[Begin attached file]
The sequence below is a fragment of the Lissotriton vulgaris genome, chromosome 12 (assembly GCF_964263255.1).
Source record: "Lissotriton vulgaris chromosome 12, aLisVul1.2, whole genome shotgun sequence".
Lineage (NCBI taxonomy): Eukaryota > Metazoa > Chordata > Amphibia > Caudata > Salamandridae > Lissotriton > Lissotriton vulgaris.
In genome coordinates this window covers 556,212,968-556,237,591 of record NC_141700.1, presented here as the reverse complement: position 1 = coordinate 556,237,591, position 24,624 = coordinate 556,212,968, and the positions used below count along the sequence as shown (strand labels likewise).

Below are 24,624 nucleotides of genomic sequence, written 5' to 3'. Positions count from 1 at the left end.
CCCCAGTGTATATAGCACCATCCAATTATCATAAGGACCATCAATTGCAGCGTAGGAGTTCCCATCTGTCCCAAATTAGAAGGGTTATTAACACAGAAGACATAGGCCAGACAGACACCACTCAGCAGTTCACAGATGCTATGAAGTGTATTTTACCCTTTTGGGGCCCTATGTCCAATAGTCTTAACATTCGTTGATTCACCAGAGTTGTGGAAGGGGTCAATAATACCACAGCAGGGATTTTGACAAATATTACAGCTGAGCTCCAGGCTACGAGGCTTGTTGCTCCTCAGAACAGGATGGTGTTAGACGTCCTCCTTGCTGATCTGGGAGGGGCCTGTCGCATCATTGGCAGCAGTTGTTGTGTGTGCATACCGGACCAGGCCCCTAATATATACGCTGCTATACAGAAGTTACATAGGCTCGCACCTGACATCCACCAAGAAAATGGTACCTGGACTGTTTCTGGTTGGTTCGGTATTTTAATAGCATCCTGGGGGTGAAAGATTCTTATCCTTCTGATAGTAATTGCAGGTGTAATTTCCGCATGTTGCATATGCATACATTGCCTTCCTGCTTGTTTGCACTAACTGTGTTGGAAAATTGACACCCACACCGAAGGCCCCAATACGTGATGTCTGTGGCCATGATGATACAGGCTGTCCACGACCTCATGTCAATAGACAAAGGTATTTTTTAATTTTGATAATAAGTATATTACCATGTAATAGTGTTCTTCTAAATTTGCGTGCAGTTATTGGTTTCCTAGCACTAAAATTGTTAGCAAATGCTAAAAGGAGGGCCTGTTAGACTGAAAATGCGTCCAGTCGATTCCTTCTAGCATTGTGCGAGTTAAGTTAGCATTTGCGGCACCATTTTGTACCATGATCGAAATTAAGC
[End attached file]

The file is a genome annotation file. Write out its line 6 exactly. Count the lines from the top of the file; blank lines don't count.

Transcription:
CCCCAGTGTATATAGCACCATCCAATTATCATAAGGACCATCAATTGCAGCGTAGGAGTTCCCATCTGTCCCAAATTAGAAGGGTTATTAACACAGAAGACATAGGCCAGACAGACACCACTCAGCAGTTCACAGATGCTATGAAGTGTATTTTACCCTTTTGGGGCCCTATGTCCAATAGTCTTAACATTCGTTGATTCACCAGAGTTGTGGAAGGGGTCAATAATACCACAGCAGGGATTTTGACAAATATTACAGCTGAGCTCCAGGCTACGAGGCTTGTTGCTCCTCAGAACAGGATGGTGTTAGACGTCCTCCTTGCTGATCTGGGAGGGGCCTGTCGCATCATTGGCAGCAGTTGTTGTGTGTGCATACCGGACCAGGCCCCTAATATATACGCTGCTATACAGAAGTTACATAGGCTCGCACCTGACATCCACCAAGAAAATGGTACCTGGACTGTTTCTGGTTGGTTCGGTATTTTAATAGCATCCTGGGGGTGAAAGATTCTTATCCTTCTGATAGTAATTGCAGGTGTAATTTCCGCATGTTGCATATGCATACATTGCCTTCCTGCTTGTTTGCACTAACTGTGTTGGAAAATTGACACCCACACCGAAGGCCCCAATACGTGATGTCTGTGGCCATGATGATACAGGCTGTCCACGACCTCATGTCAATAGACAAAGGTATTTTTTAATTTTGATAATAAGTATATTACCATGTAATAGTGTTCTTCTAAATTTGCGTGCAGTTATTGGTTTCCTAGCACTAAAATTGTTAGCAAATGCTAAAAGGAGGGCCTGTTAGACTGAAAATGCGTCCAGTCGATTCCTTCTAGCATTGTGCGAGTTAAGTTAGCATTTGCGGCACCATTTTGTACCATGATCGAAATTAAGC